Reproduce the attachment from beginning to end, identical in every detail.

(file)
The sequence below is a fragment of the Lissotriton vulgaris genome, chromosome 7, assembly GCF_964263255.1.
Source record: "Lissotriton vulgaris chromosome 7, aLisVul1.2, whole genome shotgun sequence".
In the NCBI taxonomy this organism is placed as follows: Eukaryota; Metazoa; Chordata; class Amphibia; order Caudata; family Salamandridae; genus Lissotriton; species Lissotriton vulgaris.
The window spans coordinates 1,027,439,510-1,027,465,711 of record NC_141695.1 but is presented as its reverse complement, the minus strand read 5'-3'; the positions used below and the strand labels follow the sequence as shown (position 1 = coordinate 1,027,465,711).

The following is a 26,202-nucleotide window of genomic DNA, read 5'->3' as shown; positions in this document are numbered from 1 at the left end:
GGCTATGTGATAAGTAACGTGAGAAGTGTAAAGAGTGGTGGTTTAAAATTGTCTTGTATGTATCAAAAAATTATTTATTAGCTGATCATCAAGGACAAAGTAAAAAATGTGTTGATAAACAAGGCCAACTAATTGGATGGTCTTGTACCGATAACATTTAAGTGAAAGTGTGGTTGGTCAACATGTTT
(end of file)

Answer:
The sequence below is a fragment of the Lissotriton vulgaris genome, chromosome 7, assembly GCF_964263255.1.
Source record: "Lissotriton vulgaris chromosome 7, aLisVul1.2, whole genome shotgun sequence".
In the NCBI taxonomy this organism is placed as follows: Eukaryota; Metazoa; Chordata; class Amphibia; order Caudata; family Salamandridae; genus Lissotriton; species Lissotriton vulgaris.
The window spans coordinates 1,027,439,510-1,027,465,711 of record NC_141695.1 but is presented as its reverse complement, the minus strand read 5'-3'; the positions used below and the strand labels follow the sequence as shown (position 1 = coordinate 1,027,465,711).

The following is a 26,202-nucleotide window of genomic DNA, read 5'->3' as shown; positions in this document are numbered from 1 at the left end:
GGCTATGTGATAAGTAACGTGAGAAGTGTAAAGAGTGGTGGTTTAAAATTGTCTTGTATGTATCAAAAAATTATTTATTAGCTGATCATCAAGGACAAAGTAAAAAATGTGTTGATAAACAAGGCCAACTAATTGGATGGTCTTGTACCGATAACATTTAAGTGAAAGTGTGGTTGGTCAACATGTTT